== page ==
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Google Doodle

A Google Doodle is a special, temporary alteration of the logo on Google's homepages that commemorates holidays, events, achievements, and people. As well as celebrating many well-known events and holidays. Google Doodles are known for celebrating several noted artists and scientists on their birthdays. (from Wikipedia)

Note: Google Doodles honor only people who have passed.

I did a search in the Google Doodle archives for anything related to sewing, quilting, embroidery, knitting, crocheting, fabric artists, etc. Most of you will recognize William Morris and some may know of Maria Erika Olofsdotter Kruukka (see doodles below)

"REMEMBER THE QUILTERS: A Google Doodle Campaign"

Mary Fons informs quilters that:

Google says they’ve made more than 2,000 Doodles since 1998 and, since the feature feels like foundational branding/identity for the company, there will surely be many more thousands of Doodles to come.

No significant quilt-world person has been the subject of a Google Doodle and it’s time to campaign hard to change that. I’m totally serious, and we can absolutely do this, people. There is a process of nominating someone for a Google Doodle and I am officially calling all quilters and lovers of quilts to make this happen.

Getting Google to “doodle” an American quiltmaker or quilt scholar is not an insignificant endeavor. Why? Because history is what we make it and we can’t leave it to Google or anyone else who doesn’t know about our world to make that history without us.

Please read Mary's blog post HERE and read through her three nominations. Then VOTE on THE FORM that she has created to gather the votes. There is space on the form for a write-in. The person who gets the most votes will be the person that is officially nominate to Google for a Google Doodle!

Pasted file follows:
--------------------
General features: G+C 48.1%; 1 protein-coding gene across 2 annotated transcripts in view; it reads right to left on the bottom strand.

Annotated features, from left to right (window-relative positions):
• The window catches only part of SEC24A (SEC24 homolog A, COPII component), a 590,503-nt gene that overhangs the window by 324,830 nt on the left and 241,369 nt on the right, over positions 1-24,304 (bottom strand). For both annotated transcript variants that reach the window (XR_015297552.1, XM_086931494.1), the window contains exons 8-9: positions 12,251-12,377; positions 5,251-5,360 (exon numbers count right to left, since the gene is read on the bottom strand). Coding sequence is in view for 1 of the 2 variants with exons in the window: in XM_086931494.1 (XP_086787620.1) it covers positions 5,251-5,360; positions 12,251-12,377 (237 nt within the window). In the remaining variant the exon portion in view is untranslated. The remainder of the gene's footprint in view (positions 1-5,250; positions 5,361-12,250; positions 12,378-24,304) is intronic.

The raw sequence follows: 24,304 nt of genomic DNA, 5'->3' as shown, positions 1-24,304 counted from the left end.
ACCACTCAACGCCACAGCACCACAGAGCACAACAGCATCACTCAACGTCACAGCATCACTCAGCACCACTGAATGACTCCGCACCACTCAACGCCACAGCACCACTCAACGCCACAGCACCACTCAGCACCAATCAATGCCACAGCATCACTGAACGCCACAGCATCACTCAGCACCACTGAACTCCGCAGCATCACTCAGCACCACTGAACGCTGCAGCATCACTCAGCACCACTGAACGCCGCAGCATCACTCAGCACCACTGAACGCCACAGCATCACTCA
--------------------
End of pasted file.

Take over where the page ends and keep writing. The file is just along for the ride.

Mary ends her post with these thoughts: This will be fun! So, share this post! Post it to Facebook, to Instagram, to Twitter, if you’re into that. Email the link to your guild. Let’s get the makers of the internet to recognize how important quilt culture is in America and how dearly we value those who pioneered, taught, led the way, and made our shared history a lot more beautiful.


I am sharing Day 63 progress of my 365 Project - Buttons & Stitches. As mentioned in a previous post, I've really enjoyed learning the feather stitch. It may eventually be covered with buttons, but I'll know it's there. I've lightly marked areas for more stitching, too.

This weekend, I added a metallic button. It had room to cradle another button so I'm back to stacking to keep making space for more. The holes don't always align when the buttons are stacked so they are anchored the best my stitches will hold them. I have several other metallics that will be added to my canvas as time moves on.

And, as you can see, there's room for even more layering:

I've also been pulling smaller buttons from my stash. I will share progress again on this project on Day 91.

It's back to piecing another quilt top and getting some other projects cleared from my work table.

Thank you for taking time to vote to Remember the Quilters! A Google Doodle Campaign.


Quilters definitely need a google doodle! I would find it very hard to just put a few stitches into a daily stitching project...I would want to keep going! Nice variety of buttons! Gail 3/11/2018

When I work on the stitches, Gail, I consider the area in one color as my "stitch" of the day. Like the area of blue french knots or the pink run of feather stitches. I must admit that I do have several buttons that I'm anxious to stitch in place, but I do only one each day.


I just love what you are doing with your buttons! And your feather stitch is very pretty. It's such an exciting project to watch develop. Have a good day. Sarah 3/5/2018

Your stitches are beautiful, Sarah. I will work on more stitches to fill in spaces. And, I'm wondering if I should begin stitching a border while there is space. I'm working in color clusters while your buttons and stitches are more randomly placed. We have different techniques but both are filling the space on our embroidery hoops.

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